Over the last two days of our stay in Ireland we spent time with Lindsey, another cousin of my father’s. Although Lindsey and I are close in age we had never met before this trip to Ireland. The rain was falling outside so it was a great opportunity to focus on catching up on a life time (well, make a start at least!) and discuss our shared interested in tracking down the family history. We have both become hooked on the detective work of searching online records for clues about our ancestors lives and stories, and regularly exchange emails about our discoveries.
Linen features strongly in our family history so it seemed appropriate to visit the Lisburn museum and their Flax to Fabric exhibition. It was fascinating to see the process of linen production and to realise the impact of the mechanisation of what had been a domestic industry for generations. The looms in their collection would have been housed in weavers’ cottages, their punch cards determine the jacquard pattern in the weave. There was one storage box on display with the name Greeves on it, sadly too high up to photograph well, but it was physical evidence of my 3x great grandfather John Greeves’ factory, his Linen Spinning mill in the Falls Road area of Belfast. The photograph is from the online collection from Belfast Live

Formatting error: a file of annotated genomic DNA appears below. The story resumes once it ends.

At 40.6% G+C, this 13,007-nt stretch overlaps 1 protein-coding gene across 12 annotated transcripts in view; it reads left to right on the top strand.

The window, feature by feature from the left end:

With Lindsey we went to Oxford Island and the Lough Neagh Discovery Centre. In better weather we would probably have walked, but instead we talked. As well as the beautiful location the Discovery Centre had another bonus, an amazing local history collection including over 700 Quaker books and publications. We met the archivist, and he was keen to help us with our search for more clues to the stories of our family in this area.
Our final stop before heading to the airport for our flight home was another place of preservation – the National Trust property Castle Ward. On the shores of Strangford Lough we enjoyed a wander around the Old Castle farm with its turreted tower, and then a tour of the the 18th Century house, a strange mixture of Georgian and Gothic. The National Trust does an amazing job of conserving so many historic buildings enabling us to see architecture and interiors we would never be able to see other wise. Their conservation principles are to manage the land, structures and collections in their care “ensuring that their special qualities are protected, enhanced, enjoyed and understood by present and future generations”. Ironically Castle Ward is a site of the filming of Winterfell in Game of Thrones, raising interesting questions in my mind about historical reality and the nature of historical fiction and fantasy novels.
However, and why ever, we study history, to unearth forgotten facts or create fiction and fantasy, thank you to all those whose work of preservation and conservation enable us to access and understand truths about our past and present (and future?)